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Sberbank Opens High-Tech Archive for Bank Documents

German robots moving Russian documents around the archive Tuesday. Vladimir Filonov

TOMILINO, Moscow Region — A new high-tech automated archive and logistics center has been built for Sberbank outside Moscow.

The center is the first facility of its kind in Russia and cost Sberbank 3.2 billion rubles ($103 million), which it expects to recoup in two years.

It has been designed for centralized storage, use and destruction of documents from the bank’s main office and branches in Moscow and neighboring regions. In addition, Sberbank intends to rent out half of the center to other businesses.

The facility is equipped with a German robotic system, specially designed and programmed for Sberbank and delivered to Russia without customs fees.

Sberbank vice president Stanislav Kuznetsov told reporters that the center is unique. Similar robotic technologies for document storage exist elsewhere, such as in the FBI archives, he said, but Sberbank’s center is the world’s largest.

Documents are stored and transferred to operators’ workstations by a completely automated system. Boxes of documents are delivered by robots.

The building is equipped with an innovative fire prevention system: It is airtight, and the oxygen content in the air of the storage area is reduced to 15 percent.

Kuznetsov said the idea of building the facility came to his mind in 2009, when he calculated expenditures for file storage and transportation. It took and still takes a tremendous amount of time to find the required files and deliver them to a Sberbank branch. Now documents are stored at 144 locations in storage areas exceeding 46,000 square meters in total.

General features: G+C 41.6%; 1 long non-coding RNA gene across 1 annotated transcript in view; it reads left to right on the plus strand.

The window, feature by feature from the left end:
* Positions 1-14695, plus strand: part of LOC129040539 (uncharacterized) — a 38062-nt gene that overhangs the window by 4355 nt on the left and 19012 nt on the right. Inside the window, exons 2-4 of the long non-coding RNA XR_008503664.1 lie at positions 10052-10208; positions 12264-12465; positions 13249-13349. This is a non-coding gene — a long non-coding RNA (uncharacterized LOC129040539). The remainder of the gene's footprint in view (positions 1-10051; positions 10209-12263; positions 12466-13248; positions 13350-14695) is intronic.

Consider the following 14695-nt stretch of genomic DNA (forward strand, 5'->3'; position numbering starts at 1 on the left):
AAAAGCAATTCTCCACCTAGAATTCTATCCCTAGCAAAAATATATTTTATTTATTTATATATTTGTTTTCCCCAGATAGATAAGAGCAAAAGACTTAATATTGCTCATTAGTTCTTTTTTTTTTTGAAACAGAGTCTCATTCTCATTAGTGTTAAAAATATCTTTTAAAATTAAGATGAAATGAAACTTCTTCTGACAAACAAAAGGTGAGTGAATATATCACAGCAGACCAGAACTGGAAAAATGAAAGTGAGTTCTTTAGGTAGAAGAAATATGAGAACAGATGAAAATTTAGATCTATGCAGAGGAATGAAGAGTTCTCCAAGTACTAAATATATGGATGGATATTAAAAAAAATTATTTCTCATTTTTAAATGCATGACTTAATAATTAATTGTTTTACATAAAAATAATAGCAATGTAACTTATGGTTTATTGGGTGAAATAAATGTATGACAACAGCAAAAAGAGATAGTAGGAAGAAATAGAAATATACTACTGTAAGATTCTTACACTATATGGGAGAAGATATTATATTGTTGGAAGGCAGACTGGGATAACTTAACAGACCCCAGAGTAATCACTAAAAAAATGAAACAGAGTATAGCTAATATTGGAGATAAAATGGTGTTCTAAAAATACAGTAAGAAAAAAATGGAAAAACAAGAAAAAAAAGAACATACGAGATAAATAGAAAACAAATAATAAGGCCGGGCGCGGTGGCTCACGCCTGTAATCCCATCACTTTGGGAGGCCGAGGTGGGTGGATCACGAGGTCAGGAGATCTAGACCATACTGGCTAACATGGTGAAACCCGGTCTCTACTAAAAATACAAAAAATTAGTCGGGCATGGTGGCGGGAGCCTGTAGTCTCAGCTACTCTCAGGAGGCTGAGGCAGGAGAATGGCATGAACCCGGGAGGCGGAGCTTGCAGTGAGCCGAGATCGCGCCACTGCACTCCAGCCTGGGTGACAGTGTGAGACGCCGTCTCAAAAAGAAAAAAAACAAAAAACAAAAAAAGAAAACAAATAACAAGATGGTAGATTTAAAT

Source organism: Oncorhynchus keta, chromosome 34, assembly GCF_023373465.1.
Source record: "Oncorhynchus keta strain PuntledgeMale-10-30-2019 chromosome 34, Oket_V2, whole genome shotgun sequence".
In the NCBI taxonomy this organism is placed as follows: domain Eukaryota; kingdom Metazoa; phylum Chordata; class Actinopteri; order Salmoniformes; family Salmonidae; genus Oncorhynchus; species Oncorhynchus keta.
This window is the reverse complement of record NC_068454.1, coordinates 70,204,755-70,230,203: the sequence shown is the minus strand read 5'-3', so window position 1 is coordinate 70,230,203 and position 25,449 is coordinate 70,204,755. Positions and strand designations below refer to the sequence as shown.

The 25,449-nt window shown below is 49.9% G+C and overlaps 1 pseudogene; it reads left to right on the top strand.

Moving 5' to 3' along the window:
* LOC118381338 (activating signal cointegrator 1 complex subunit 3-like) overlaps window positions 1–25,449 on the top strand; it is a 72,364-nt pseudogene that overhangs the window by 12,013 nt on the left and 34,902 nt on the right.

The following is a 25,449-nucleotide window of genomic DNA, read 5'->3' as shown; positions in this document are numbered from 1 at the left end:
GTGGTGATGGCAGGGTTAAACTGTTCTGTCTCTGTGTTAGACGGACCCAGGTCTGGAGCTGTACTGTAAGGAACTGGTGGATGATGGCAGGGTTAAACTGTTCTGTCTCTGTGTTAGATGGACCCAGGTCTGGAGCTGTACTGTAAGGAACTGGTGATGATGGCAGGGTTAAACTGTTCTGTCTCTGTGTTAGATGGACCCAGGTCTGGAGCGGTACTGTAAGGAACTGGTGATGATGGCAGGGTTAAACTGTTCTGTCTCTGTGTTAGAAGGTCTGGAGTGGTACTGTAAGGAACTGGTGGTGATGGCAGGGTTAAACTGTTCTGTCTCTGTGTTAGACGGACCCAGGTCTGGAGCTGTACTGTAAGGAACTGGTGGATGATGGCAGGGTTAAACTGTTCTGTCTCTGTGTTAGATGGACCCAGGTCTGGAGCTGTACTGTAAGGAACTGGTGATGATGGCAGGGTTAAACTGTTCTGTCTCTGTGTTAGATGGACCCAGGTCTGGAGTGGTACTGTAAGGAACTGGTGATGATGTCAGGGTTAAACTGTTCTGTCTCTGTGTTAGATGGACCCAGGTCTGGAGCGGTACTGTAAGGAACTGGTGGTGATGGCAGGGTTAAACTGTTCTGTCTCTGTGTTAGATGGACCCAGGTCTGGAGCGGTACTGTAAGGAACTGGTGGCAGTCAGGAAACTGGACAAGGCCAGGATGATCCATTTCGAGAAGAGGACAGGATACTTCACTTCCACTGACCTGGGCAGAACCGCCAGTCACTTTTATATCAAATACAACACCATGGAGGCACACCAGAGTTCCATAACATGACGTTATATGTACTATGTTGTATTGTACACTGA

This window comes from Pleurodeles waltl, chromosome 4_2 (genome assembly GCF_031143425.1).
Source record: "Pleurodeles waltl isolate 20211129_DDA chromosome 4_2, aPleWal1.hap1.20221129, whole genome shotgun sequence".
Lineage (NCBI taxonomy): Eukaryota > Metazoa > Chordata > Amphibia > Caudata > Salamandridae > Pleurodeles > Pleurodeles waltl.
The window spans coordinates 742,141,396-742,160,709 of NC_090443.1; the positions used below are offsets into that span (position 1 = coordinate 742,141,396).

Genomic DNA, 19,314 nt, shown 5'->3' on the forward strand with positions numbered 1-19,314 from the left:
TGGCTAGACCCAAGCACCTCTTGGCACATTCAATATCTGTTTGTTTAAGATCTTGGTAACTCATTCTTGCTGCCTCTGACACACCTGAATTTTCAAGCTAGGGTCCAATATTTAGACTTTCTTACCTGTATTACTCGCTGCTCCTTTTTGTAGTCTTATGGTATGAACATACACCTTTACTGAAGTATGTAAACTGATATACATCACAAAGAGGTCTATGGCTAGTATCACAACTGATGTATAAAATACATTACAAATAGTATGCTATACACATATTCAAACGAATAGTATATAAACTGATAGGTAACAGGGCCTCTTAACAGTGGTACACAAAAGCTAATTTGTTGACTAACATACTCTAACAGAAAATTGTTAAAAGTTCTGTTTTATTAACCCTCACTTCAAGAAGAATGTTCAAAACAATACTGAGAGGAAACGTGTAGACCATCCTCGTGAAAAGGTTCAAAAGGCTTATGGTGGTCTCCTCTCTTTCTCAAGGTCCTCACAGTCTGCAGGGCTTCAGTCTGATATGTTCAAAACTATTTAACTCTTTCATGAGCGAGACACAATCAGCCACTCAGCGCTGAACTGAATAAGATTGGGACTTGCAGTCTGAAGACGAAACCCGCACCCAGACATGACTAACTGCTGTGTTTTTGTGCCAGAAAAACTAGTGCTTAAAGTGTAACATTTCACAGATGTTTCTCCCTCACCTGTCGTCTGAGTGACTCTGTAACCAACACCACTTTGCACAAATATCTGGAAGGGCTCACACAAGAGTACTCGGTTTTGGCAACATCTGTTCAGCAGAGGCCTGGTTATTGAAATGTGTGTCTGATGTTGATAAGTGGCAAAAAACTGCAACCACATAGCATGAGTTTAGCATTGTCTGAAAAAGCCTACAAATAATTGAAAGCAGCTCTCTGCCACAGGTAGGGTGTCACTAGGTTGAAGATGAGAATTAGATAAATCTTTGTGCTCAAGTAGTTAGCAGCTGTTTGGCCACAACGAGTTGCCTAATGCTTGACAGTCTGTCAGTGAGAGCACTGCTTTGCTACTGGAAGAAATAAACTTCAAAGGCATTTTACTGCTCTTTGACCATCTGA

The real estate that the old storage facilities occupied is quite valuable and may be sold in the near future, in which case the return on investment period of the center may be reduced to one year, Sberbank head German Gref told reporters at the facility.

Now the entire archive will be placed in an area of 15,000 square meters. The savings on rental costs for storage space will amount to 200 million rubles a year, Kuznetsov said.     

The new center should significantly reduce the time spent by the bank processing archived documents, Gref said. The facility will become fully functional in January.

Sberbank hopes to sell in the first quarter of 2012 oil assets it received as collateral from Urals Energy, bank president German Gref told journalists Tuesday, Interfax reported.

“We are in negotiations. I think in the first quarter the plan is to sell both companies [Dulisma and Taas-Yuryakh Neftegazdobycha],” Gref said, adding that several parties are vying for these assets.

Sberbank Capital’s head, Ashot Khachaturyants, said Dulisma would be sold for $250 million, while Taas-Yuryakh would net $440 million.

The president of Alliance Group, Musa Bazhaev, told Kommersant earlier this month that his group’s subsidiary, Alliance Oil Company, might step up negotiations with Sberbank to purchase Dulisma Oil Company. Alliance Oil has been looking into acquiring the oil company for the past two years.

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